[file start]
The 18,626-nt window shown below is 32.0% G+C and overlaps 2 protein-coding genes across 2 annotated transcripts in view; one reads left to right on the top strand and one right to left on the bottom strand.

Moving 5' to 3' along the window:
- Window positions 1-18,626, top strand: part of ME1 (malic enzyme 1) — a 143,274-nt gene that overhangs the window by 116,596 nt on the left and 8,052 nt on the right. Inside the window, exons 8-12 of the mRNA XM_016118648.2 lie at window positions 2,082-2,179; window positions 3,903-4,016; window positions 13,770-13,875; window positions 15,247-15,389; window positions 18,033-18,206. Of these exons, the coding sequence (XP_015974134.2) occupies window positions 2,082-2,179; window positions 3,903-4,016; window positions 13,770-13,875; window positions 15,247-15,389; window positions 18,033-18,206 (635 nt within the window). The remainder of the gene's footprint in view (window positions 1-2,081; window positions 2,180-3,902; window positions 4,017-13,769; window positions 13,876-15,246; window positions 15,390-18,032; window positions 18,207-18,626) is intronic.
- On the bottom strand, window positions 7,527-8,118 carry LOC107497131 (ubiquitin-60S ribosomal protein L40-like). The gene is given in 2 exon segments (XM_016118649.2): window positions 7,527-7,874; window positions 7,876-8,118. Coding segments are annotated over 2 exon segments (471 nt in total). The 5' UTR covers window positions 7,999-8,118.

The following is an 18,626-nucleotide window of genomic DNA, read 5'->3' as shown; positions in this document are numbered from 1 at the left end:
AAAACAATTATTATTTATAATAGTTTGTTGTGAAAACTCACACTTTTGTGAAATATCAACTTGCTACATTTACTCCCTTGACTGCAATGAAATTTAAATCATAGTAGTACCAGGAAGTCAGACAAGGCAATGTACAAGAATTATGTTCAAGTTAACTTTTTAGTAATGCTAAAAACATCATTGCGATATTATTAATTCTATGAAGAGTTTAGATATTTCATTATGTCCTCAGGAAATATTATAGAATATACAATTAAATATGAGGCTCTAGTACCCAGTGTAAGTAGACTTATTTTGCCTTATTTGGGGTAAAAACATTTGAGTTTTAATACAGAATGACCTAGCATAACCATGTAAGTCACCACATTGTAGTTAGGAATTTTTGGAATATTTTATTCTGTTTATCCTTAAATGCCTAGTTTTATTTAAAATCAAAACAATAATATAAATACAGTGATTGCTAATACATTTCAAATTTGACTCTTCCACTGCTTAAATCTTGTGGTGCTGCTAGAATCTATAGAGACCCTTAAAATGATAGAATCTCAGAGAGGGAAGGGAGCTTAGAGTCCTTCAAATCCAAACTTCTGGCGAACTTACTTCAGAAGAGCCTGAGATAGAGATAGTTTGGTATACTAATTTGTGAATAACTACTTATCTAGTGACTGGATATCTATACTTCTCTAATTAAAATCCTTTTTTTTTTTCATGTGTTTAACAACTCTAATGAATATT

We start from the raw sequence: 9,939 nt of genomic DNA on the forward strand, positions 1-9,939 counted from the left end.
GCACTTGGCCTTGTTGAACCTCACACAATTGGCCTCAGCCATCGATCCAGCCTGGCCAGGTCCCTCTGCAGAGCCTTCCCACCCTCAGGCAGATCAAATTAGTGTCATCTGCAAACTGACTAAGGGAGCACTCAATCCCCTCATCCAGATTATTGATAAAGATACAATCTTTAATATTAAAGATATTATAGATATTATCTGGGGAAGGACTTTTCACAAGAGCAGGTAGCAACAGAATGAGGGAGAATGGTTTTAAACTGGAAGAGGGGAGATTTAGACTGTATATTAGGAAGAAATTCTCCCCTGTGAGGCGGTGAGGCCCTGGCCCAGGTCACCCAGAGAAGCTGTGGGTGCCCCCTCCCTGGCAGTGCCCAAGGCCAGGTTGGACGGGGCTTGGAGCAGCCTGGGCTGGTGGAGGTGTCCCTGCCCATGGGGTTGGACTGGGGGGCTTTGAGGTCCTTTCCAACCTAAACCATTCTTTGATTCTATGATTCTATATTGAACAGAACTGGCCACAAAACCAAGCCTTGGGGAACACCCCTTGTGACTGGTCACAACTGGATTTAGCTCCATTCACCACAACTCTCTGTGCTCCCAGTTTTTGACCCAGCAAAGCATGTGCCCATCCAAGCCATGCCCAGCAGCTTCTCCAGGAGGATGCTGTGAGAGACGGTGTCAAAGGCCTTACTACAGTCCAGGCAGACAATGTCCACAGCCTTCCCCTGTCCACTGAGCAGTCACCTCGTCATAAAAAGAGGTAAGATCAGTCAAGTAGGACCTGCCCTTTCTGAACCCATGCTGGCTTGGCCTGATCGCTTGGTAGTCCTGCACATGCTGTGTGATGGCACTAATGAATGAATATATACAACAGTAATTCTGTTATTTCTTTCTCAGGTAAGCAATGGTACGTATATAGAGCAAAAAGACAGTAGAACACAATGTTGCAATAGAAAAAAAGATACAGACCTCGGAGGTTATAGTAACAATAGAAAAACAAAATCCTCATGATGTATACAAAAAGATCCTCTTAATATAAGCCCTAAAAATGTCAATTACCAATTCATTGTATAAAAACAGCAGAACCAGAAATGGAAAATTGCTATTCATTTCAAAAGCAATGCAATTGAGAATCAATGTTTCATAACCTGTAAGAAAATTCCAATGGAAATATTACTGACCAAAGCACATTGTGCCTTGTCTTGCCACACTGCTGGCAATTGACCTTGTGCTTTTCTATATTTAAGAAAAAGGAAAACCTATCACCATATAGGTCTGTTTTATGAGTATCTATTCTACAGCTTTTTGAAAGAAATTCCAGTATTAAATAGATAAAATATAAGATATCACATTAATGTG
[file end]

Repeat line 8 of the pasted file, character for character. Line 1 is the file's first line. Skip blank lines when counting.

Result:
GCACTTGGCCTTGTTGAACCTCACACAATTGGCCTCAGCCATCGATCCAGCCTGGCCAGGTCCCTCTGCAGAGCCTTCCCACCCTCAGGCAGATCAAATTAGTGTCATCTGCAAACTGACTAAGGGAGCACTCAATCCCCTCATCCAGATTATTGATAAAGATACAATCTTTAATATTAAAGATATTATAGATATTATCTGGGGAAGGACTTTTCACAAGAGCAGGTAGCAACAGAATGAGGGAGAATGGTTTTAAACTGGAAGAGGGGAGATTTAGACTGTATATTAGGAAGAAATTCTCCCCTGTGAGGCGGTGAGGCCCTGGCCCAGGTCACCCAGAGAAGCTGTGGGTGCCCCCTCCCTGGCAGTGCCCAAGGCCAGGTTGGACGGGGCTTGGAGCAGCCTGGGCTGGTGGAGGTGTCCCTGCCCATGGGGTTGGACTGGGGGGCTTTGAGGTCCTTTCCAACCTAAACCATTCTTTGATTCTATGATTCTATATTGAACAGAACTGGCCACAAAACCAAGCCTTGGGGAACACCCCTTGTGACTGGTCACAACTGGATTTAGCTCCATTCACCACAACTCTCTGTGCTCCCAGTTTTTGACCCAGCAAAGCATGTGCCCATCCAAGCCATGCCCAGCAGCTTCTCCAGGAGGATGCTGTGAGAGACGGTGTCAAAGGCCTTACTACAGTCCAGGCAGACAATGTCCACAGCCTTCCCCTGTCCACTGAGCAGTCACCTCGTCATAAAAAGAGGTAAGATCAGTCAAGTAGGACCTGCCCTTTCTGAACCCATGCTGGCTTGGCCTGATCGCTTGGTAGTCCTGCACATGCTGTGTGATGGCACTAATGAATGAATATATACAACAGTAATTCTGTTATTTCTTTCTCAGGTAAGCAATGGTACGTATATAGAGCAAAAAGACAGTAGAACACAATGTTGCAATAGAAAAAAAGATACAGACCTCGGAGGTTATAGTAACAATAGAAAAACAAAATCCTCATGATGTATACAAAAAGATCCTCTTAATATAAGCCCTAAAAATGTCAATTACCAATTCATTGTATAAAAACAGCAGAACCAGAAATGGAAAATTGCTATTCATTTCAAAAGCAATGCAATTGAGAATCAATGTTTCATAACCTGTAAGAAAATTCCAATGGAAATATTACTGACCAAAGCACATTGTGCCTTGTCTTGCCACACTGCTGGCAATTGACCTTGTGCTTTTCTATATTTAAGAAAAAGGAAAACCTATCACCATATAGGTCTGTTTTATGAGTATCTATTCTACAGCTTTTTGAAAGAAATTCCAGTATTAAATAGATAAAATATAAGATATCACATTAATGTG